Blogs by Research in Practice for Adults
Our blog is a hub for sharing news, information, research, evidence, analysis and debate. Blog posts are written by and for professionals across the sector. The views expressed are the authors’ own and do not represent those of Research in Practice for Adults.
Many people collect items. But when collecting things becomes excessive and begins to directly impact someone’s life, it can become problematic.
As one of four National pilots in England, the South East London Teaching Partnership details its learning and development programme, which aspires to deliver high-quality learning and development for social work, from entry-level through to senior leadership.
The complexity of the public transport network can be a major barrier for people with learning disabilities and autism as they seek independence and engagement with the wider community. The Brandon Trust details their Travel Buddy Project, which helps individuals to travel safely and independently.
Getting the most out of RiPfA membership and promoting a culture of evidence-informed practice can be challenging, particularly in times of economic unrest, budget cuts and pressures on care services. Here, the Link Officer of the Year details embedding learning and development and RiPfA at Lancashire County Council.
Older people persistently ask for a single, named coordinator for their social and health care. Services persistently fail to provide this – for all sorts of reasons, some better than others. How do we make progress on this?
Is it nice outside? Engaging people living with dementia and their carers with the natural environment
Activity and simply getting outdoors is good for us; and people with dementia are no different. With careful support, people with significant health and social care needs can get out into the garden, smell the flowers and listen to the birds.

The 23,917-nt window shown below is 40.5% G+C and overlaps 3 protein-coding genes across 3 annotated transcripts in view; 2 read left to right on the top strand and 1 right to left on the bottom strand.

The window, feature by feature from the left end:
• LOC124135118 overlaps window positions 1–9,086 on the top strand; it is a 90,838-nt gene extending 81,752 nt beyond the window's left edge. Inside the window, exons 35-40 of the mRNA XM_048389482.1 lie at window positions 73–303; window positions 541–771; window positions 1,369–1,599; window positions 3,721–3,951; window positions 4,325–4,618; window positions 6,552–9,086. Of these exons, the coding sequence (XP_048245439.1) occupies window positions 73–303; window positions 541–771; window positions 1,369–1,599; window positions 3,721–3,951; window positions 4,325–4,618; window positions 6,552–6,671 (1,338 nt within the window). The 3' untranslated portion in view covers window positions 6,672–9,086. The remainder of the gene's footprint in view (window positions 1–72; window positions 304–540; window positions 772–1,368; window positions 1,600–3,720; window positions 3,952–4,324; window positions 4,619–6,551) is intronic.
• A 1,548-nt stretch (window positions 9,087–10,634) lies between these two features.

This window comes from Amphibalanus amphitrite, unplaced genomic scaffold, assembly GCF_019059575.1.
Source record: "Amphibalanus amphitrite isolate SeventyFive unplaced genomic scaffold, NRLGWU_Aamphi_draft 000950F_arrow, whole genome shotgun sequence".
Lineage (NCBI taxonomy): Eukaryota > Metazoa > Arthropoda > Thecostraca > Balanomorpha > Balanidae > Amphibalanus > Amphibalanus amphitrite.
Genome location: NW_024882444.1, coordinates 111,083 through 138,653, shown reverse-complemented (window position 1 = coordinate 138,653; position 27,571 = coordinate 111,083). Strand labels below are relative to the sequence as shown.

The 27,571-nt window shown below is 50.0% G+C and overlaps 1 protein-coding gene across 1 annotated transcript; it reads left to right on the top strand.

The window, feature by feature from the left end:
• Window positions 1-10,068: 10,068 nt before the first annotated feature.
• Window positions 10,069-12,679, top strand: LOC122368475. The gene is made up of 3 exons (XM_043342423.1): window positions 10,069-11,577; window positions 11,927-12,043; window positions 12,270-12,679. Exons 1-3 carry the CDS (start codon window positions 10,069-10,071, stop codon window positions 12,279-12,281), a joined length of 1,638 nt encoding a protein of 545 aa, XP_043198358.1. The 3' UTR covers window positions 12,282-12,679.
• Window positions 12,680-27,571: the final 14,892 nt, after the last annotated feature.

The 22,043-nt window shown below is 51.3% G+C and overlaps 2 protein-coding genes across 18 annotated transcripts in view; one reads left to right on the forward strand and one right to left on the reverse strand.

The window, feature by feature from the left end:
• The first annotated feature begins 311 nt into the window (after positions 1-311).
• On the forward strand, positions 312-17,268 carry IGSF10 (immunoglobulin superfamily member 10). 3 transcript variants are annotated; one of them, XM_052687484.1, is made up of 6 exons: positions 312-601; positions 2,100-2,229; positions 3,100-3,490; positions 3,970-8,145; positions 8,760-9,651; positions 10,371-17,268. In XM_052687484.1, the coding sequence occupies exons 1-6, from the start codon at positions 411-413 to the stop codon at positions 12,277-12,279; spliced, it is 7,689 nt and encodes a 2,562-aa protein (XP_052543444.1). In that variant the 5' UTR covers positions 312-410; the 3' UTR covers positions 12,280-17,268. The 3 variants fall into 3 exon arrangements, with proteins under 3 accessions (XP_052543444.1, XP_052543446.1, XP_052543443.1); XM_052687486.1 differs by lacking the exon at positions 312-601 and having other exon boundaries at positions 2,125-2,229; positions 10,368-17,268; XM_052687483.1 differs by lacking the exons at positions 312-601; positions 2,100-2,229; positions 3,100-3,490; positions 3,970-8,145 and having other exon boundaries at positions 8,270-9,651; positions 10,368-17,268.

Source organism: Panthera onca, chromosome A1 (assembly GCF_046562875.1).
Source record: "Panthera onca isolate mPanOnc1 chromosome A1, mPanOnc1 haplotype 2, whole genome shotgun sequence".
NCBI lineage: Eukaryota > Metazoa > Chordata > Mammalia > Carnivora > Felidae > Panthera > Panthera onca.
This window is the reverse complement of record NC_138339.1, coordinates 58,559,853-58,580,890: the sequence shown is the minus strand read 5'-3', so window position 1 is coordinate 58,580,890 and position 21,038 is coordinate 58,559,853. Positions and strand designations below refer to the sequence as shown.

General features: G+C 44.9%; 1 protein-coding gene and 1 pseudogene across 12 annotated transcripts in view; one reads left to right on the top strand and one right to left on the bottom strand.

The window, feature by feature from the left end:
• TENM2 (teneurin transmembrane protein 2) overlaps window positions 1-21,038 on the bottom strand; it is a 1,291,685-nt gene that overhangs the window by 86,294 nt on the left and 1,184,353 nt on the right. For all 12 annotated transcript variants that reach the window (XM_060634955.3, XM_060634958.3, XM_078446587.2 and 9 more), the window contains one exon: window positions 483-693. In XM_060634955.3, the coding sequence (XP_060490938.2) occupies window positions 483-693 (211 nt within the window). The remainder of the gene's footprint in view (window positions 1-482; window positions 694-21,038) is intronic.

When acting under statutory authority to meet people’s care and support needs, or to protect them from harm, intervention must be lawful, proportionate, reasonable and rational. Legal literacy involves exercising professional judgement to understand, interpret and apply legal rules in complex situations in order to achieve these aims. However, alongside legal literacy, ethical, professional, relational, knowledge, emotional and organisational literacies are needed to ensure that each unique situation is appropriately understood and responded to.
There is a lot of interest right now across the UK in ‘strengths-based’ approaches to care and support. These top ten tips will help to support working towards the Care Act 2014 requirement to ‘consider the person’s own strengths and capabilities, and what support might be available from their wider support network or within the community to help’.
Getting the commissioner/provider dynamic right is crucial if we are going to deliver services on time, to budget and to a high standard. But how many commissioners out there feel they are getting it right, and what is the key to establishing and strengthening these invaluable relationships?
Being really connected within your community doesn’t just mean volunteering in your local charity shop – it means making friends with the other volunteers, and feeling empowered enough to call them up and invite them round for dinner without your support workers needing to risk assess the evening.